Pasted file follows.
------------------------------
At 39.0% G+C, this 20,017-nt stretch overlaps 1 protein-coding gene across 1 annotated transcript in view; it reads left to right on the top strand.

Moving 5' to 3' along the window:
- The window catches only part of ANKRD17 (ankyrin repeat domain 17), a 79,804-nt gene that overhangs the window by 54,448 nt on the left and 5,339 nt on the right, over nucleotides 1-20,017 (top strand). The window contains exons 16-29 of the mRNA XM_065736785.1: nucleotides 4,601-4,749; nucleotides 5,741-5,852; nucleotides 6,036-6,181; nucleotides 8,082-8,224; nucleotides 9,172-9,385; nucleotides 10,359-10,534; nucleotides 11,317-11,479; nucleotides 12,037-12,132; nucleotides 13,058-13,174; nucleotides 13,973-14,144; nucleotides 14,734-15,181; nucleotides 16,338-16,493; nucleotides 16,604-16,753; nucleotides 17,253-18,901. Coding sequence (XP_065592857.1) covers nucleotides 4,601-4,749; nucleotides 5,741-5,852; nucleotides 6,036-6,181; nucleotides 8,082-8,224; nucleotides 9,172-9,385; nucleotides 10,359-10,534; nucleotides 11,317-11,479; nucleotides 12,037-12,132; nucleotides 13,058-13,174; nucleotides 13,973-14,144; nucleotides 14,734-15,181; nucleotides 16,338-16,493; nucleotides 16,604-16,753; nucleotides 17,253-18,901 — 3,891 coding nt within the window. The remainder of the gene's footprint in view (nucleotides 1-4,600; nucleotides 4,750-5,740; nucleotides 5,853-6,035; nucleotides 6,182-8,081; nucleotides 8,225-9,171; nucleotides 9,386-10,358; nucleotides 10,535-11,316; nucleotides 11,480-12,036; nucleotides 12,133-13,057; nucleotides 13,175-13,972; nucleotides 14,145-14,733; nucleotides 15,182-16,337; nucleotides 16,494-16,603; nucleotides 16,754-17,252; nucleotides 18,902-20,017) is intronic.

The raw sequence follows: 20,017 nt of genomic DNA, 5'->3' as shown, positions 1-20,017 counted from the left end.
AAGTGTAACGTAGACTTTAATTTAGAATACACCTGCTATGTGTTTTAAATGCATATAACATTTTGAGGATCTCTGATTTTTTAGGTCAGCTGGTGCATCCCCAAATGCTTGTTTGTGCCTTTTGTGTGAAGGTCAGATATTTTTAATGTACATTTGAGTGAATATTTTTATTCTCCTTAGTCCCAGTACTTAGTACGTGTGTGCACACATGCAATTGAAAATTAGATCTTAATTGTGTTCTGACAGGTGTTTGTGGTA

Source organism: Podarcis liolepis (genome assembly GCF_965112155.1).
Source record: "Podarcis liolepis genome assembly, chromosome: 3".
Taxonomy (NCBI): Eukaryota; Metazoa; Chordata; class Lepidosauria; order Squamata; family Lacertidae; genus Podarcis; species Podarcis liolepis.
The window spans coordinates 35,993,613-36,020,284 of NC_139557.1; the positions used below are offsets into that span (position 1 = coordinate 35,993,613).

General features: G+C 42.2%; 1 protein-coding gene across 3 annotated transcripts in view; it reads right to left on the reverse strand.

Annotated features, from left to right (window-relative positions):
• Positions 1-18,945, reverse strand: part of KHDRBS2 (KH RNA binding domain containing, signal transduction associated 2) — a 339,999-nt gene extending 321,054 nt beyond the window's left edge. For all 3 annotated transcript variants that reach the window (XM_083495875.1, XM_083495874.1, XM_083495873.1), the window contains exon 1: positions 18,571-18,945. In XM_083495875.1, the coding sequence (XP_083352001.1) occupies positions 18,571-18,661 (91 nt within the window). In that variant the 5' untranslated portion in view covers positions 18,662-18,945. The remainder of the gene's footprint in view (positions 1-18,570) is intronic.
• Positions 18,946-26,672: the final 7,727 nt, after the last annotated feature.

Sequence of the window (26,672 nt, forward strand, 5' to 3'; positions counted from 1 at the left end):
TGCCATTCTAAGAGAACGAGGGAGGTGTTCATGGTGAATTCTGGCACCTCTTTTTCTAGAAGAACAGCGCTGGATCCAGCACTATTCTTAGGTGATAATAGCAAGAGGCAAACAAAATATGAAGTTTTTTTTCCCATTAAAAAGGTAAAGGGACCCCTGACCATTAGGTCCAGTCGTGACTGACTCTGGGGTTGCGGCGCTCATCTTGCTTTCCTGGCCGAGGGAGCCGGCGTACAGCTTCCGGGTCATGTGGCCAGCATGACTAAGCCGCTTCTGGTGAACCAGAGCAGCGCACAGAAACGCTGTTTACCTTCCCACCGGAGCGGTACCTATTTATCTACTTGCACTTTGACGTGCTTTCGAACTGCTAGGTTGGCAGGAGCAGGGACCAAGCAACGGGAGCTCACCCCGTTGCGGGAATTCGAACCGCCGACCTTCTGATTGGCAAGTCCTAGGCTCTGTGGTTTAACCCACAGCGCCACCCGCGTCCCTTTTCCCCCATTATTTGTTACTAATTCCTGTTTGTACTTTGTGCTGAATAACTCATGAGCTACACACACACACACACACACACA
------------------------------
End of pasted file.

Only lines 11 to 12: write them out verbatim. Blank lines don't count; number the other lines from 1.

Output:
Annotated features, from left to right (window-relative positions):
• Positions 1-18,945, reverse strand: part of KHDRBS2 (KH RNA binding domain containing, signal transduction associated 2) — a 339,999-nt gene extending 321,054 nt beyond the window's left edge. For all 3 annotated transcript variants that reach the window (XM_083495875.1, XM_083495874.1, XM_083495873.1), the window contains exon 1: positions 18,571-18,945. In XM_083495875.1, the coding sequence (XP_083352001.1) occupies positions 18,571-18,661 (91 nt within the window). In that variant the 5' untranslated portion in view covers positions 18,662-18,945. The remainder of the gene's footprint in view (positions 1-18,570) is intronic.